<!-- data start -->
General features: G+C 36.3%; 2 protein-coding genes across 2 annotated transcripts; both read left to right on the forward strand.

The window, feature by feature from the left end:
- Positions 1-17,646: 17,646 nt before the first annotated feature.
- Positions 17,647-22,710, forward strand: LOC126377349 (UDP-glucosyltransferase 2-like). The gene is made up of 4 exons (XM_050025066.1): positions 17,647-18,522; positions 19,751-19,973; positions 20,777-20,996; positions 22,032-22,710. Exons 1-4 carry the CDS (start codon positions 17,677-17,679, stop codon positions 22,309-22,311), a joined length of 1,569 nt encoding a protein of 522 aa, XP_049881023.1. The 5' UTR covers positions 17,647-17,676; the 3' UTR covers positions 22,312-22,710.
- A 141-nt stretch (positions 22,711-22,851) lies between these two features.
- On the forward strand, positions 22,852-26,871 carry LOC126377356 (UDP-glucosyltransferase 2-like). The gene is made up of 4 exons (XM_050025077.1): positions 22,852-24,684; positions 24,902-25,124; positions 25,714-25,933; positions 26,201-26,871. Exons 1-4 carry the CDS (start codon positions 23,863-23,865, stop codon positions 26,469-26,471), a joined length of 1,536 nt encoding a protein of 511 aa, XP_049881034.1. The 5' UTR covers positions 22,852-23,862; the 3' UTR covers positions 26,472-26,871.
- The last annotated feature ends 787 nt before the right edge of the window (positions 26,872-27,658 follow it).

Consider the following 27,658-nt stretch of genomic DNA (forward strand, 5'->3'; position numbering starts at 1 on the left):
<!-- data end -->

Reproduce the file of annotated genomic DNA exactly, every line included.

General features: G+C 36.3%; 2 protein-coding genes across 2 annotated transcripts; both read left to right on the forward strand.

The window, feature by feature from the left end:
- Positions 1-17,646: 17,646 nt before the first annotated feature.
- Positions 17,647-22,710, forward strand: LOC126377349 (UDP-glucosyltransferase 2-like). The gene is made up of 4 exons (XM_050025066.1): positions 17,647-18,522; positions 19,751-19,973; positions 20,777-20,996; positions 22,032-22,710. Exons 1-4 carry the CDS (start codon positions 17,677-17,679, stop codon positions 22,309-22,311), a joined length of 1,569 nt encoding a protein of 522 aa, XP_049881023.1. The 5' UTR covers positions 17,647-17,676; the 3' UTR covers positions 22,312-22,710.
- A 141-nt stretch (positions 22,711-22,851) lies between these two features.
- On the forward strand, positions 22,852-26,871 carry LOC126377356 (UDP-glucosyltransferase 2-like). The gene is made up of 4 exons (XM_050025077.1): positions 22,852-24,684; positions 24,902-25,124; positions 25,714-25,933; positions 26,201-26,871. Exons 1-4 carry the CDS (start codon positions 23,863-23,865, stop codon positions 26,469-26,471), a joined length of 1,536 nt encoding a protein of 511 aa, XP_049881034.1. The 5' UTR covers positions 22,852-23,862; the 3' UTR covers positions 26,472-26,871.
- The last annotated feature ends 787 nt before the right edge of the window (positions 26,872-27,658 follow it).

Consider the following 27,658-nt stretch of genomic DNA (forward strand, 5'->3'; position numbering starts at 1 on the left):